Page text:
So I've (had) been using OpenDNS for the past year or so. It worked great for me in the US - and I wanted to continue using that here in India as well. This is a tale of domain names, pr0n sites (or my attempt to provide a safe internet at home), latency, youtube and privacy.
To those not in the know, DNS or Domain Name System, essentially maps a name like www.google.com to the actual IP address of the machine(s) that www.google.com resides on. So instead of remembering 220.127.116.11 you remember www.google.com. I'm simplifying this - but it gives you a fair picture.
The DNS lookup happens through a series of servers on the internet. When you configure your computer (or your router) to connect to the internet - you specify something called as a Primary DNS and a Secondary DNS (some routers even offer a Tertiary DNS). Usually these DNS servers are hosted by your ISP.
Sometime down the line there came third party DNS servers like OpenDNS (www.opendns.com) - based on a freemium model. Recently Google also launched their free DNS service (18.104.22.168).
The big question is - Should you be using one of these? Or do you stick to your existing DNS service.
When in the US - I had started using OpenDNS - primarily because it offered better response times, some level of adult content blocking (by virtue of not resolving said domain names), and well, I like to try out new stuff!. The adult blocking worked well in the US - but India was another story and I'll come to that in a bit.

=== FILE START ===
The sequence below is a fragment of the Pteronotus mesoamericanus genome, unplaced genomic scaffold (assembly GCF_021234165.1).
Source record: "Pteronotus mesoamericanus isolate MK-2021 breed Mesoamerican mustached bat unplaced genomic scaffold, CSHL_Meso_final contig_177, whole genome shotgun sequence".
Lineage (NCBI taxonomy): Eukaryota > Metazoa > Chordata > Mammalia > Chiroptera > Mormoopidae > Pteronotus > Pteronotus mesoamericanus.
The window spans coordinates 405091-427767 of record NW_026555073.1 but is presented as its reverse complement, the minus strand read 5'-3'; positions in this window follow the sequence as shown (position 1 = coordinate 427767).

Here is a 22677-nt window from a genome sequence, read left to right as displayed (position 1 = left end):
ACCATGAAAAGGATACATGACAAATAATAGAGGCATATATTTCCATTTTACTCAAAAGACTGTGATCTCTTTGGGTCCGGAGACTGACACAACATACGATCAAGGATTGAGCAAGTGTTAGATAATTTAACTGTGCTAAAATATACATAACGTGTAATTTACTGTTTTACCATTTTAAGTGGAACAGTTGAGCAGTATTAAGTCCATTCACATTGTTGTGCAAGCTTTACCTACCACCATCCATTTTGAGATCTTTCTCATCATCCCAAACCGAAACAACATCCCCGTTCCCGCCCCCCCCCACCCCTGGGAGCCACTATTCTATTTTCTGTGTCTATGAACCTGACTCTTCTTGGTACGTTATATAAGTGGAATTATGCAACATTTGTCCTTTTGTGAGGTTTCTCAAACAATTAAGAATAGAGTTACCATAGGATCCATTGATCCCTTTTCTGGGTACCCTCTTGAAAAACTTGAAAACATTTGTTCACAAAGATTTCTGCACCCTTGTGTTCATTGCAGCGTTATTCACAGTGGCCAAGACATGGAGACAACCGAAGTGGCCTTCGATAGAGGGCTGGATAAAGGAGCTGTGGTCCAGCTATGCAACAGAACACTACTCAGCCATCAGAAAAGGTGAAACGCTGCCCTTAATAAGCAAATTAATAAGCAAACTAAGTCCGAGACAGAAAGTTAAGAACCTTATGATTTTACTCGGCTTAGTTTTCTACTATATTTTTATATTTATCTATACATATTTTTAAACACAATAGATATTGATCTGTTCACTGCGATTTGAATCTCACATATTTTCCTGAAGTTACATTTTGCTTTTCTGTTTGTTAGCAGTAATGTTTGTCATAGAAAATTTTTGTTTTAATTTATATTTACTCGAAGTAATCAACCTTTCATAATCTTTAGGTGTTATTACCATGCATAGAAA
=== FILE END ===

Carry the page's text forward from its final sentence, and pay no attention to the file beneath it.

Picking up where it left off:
Thus began my quest to answer the question "Which DNS Service should I use in India". The network at home looks something like this. I setup OpenDNS - and things seem to be working fine - till I noticed youtube performance not really being upto mark. I even got my broadband speed upgraded to try and deal with that - but the problem continued.
BUT, I asked myself the same question that you're wondering - how does a DNS service make a difference to overall throughput? You're right - it shouldn't (apart from the time delay introduced due to the initial lookup), but what happens is this: If you observe the bottom of the browser window - when you click on a youtube video - you will see a series of look-ups happening - this actually will slow things down if your DNS takes time to respond to each of the look-ups. This article explains this in a more detailed manner. Essentially, as per the article, there was a problem early on with OpenDNS and youtube. I was not sure if that was also affecting me. The other problem I noticed was that OpenDNS did not block adult sites as effectively as it did in the US (I was just testing - honest!).
Around the time I was struggling with this - Google announced the launch of their DNS service - so I quickly switched to using Google DNS (hey - google pretty much knows everything about me - so why not even everything I browse as well :-). I did notice youtube performance improve - a couple of days after I switched to Google DNS.
Still not being truly convinced - I continued the quest for the perfect DNS for my network and ....I 'll conclude the results of that in my next post: Benchmarking different DNS servers (expect some nice graphs in that one :-).